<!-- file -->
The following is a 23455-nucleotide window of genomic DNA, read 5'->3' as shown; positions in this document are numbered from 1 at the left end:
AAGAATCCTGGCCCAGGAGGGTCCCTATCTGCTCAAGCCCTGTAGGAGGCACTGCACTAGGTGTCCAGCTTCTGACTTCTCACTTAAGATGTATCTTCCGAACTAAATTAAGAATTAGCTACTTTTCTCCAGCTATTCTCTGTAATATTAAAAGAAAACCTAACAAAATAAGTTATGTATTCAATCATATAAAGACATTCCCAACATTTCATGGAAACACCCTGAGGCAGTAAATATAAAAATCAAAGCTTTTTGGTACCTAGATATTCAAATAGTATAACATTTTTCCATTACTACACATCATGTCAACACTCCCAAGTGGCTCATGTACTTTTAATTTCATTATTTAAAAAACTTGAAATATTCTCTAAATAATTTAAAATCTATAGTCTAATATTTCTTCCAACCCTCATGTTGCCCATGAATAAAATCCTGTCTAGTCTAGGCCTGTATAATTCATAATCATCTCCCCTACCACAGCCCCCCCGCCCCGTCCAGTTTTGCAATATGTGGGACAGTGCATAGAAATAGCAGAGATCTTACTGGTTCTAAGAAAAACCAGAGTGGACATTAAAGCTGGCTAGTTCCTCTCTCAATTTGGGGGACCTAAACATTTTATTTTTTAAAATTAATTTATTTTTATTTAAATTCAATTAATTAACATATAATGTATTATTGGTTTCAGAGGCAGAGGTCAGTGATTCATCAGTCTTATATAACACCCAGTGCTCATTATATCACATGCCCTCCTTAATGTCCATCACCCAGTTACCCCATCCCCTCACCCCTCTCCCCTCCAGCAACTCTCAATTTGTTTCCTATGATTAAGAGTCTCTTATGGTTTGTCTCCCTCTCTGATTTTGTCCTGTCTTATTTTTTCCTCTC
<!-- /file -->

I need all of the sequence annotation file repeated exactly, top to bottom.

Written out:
The following is a 23455-nucleotide window of genomic DNA, read 5'->3' as shown; positions in this document are numbered from 1 at the left end:
AAGAATCCTGGCCCAGGAGGGTCCCTATCTGCTCAAGCCCTGTAGGAGGCACTGCACTAGGTGTCCAGCTTCTGACTTCTCACTTAAGATGTATCTTCCGAACTAAATTAAGAATTAGCTACTTTTCTCCAGCTATTCTCTGTAATATTAAAAGAAAACCTAACAAAATAAGTTATGTATTCAATCATATAAAGACATTCCCAACATTTCATGGAAACACCCTGAGGCAGTAAATATAAAAATCAAAGCTTTTTGGTACCTAGATATTCAAATAGTATAACATTTTTCCATTACTACACATCATGTCAACACTCCCAAGTGGCTCATGTACTTTTAATTTCATTATTTAAAAAACTTGAAATATTCTCTAAATAATTTAAAATCTATAGTCTAATATTTCTTCCAACCCTCATGTTGCCCATGAATAAAATCCTGTCTAGTCTAGGCCTGTATAATTCATAATCATCTCCCCTACCACAGCCCCCCCGCCCCGTCCAGTTTTGCAATATGTGGGACAGTGCATAGAAATAGCAGAGATCTTACTGGTTCTAAGAAAAACCAGAGTGGACATTAAAGCTGGCTAGTTCCTCTCTCAATTTGGGGGACCTAAACATTTTATTTTTTAAAATTAATTTATTTTTATTTAAATTCAATTAATTAACATATAATGTATTATTGGTTTCAGAGGCAGAGGTCAGTGATTCATCAGTCTTATATAACACCCAGTGCTCATTATATCACATGCCCTCCTTAATGTCCATCACCCAGTTACCCCATCCCCTCACCCCTCTCCCCTCCAGCAACTCTCAATTTGTTTCCTATGATTAAGAGTCTCTTATGGTTTGTCTCCCTCTCTGATTTTGTCCTGTCTTATTTTTTCCTCTC